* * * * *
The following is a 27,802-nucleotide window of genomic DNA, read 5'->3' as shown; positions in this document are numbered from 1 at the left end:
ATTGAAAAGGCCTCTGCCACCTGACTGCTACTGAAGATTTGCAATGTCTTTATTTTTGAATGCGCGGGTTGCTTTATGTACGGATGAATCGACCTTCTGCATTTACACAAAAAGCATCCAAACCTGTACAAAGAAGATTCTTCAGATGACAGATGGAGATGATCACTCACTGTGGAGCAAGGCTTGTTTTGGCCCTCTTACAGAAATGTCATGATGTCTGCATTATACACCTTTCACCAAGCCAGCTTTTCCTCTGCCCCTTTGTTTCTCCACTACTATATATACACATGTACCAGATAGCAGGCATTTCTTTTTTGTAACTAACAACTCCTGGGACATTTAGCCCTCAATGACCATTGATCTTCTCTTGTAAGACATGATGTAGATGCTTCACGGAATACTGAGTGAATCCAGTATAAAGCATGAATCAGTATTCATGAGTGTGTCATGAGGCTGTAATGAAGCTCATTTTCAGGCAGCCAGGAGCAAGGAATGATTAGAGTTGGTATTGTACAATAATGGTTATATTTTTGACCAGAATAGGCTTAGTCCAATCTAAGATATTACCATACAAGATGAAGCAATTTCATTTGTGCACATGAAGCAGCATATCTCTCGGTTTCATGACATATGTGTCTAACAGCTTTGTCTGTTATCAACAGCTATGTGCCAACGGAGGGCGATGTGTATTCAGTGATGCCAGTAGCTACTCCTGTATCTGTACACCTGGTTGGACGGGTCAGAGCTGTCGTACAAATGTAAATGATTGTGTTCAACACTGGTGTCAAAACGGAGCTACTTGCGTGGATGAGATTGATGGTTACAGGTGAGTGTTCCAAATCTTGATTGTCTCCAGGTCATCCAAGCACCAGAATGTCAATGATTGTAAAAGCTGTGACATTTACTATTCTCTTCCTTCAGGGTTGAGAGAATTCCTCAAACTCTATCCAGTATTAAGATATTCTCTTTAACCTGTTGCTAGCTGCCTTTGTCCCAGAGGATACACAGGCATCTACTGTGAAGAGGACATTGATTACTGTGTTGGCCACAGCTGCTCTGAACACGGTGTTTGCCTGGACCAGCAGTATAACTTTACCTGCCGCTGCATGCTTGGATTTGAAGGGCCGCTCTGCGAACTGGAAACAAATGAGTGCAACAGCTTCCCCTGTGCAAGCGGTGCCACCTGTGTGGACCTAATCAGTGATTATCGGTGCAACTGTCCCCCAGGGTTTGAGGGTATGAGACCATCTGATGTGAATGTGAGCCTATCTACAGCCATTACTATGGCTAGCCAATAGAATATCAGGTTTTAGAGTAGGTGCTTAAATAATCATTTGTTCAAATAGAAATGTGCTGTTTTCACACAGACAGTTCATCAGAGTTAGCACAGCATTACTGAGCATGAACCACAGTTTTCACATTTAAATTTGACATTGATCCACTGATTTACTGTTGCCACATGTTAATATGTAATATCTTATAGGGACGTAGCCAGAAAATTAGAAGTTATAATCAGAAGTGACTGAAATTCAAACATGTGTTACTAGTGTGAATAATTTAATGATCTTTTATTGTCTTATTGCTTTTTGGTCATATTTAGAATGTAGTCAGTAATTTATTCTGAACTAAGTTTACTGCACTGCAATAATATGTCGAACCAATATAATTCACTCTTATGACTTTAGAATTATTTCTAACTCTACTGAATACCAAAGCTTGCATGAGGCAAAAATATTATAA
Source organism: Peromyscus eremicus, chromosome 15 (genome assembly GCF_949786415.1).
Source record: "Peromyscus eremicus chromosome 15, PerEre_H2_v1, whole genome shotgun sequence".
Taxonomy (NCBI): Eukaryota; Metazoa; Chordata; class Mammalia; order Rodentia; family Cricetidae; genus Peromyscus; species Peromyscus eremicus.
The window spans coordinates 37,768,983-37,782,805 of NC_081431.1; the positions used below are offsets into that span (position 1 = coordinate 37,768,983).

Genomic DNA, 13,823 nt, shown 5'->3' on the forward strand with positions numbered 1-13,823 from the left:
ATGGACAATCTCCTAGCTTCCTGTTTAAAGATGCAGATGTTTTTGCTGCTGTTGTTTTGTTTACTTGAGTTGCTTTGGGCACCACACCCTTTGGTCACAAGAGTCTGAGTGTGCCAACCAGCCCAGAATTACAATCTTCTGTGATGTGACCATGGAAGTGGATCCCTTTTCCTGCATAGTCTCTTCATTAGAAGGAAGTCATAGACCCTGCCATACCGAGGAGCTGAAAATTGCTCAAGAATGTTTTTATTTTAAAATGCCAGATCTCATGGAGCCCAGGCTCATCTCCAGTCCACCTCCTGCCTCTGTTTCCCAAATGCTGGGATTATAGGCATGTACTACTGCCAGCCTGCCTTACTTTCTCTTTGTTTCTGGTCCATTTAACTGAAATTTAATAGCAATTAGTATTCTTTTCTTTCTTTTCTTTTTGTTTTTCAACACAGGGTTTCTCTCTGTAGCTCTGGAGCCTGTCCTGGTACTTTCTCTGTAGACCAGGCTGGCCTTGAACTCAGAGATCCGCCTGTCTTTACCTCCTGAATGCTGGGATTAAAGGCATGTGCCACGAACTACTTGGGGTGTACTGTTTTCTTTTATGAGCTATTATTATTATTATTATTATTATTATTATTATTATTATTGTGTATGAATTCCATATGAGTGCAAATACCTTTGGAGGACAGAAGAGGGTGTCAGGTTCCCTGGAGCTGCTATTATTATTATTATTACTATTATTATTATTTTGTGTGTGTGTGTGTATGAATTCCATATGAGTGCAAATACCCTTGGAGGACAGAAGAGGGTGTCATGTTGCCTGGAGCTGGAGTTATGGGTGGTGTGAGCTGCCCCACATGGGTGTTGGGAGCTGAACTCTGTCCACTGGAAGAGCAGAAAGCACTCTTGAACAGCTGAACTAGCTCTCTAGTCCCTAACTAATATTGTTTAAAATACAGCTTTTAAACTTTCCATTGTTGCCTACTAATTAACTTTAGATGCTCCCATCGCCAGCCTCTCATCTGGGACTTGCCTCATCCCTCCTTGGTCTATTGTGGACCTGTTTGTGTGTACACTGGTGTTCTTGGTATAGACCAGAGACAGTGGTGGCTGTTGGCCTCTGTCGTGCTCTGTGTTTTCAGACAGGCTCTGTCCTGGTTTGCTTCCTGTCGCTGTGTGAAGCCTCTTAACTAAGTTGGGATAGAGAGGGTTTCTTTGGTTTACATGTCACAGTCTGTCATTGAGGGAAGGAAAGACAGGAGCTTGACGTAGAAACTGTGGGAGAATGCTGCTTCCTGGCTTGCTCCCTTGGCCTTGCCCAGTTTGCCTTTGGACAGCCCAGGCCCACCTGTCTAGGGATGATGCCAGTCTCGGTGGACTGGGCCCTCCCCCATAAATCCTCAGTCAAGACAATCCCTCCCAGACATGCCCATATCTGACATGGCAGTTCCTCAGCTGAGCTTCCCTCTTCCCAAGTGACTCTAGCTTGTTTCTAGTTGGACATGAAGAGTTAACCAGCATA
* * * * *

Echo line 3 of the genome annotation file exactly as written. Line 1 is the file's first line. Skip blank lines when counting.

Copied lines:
Source organism: Peromyscus eremicus, chromosome 15 (genome assembly GCF_949786415.1).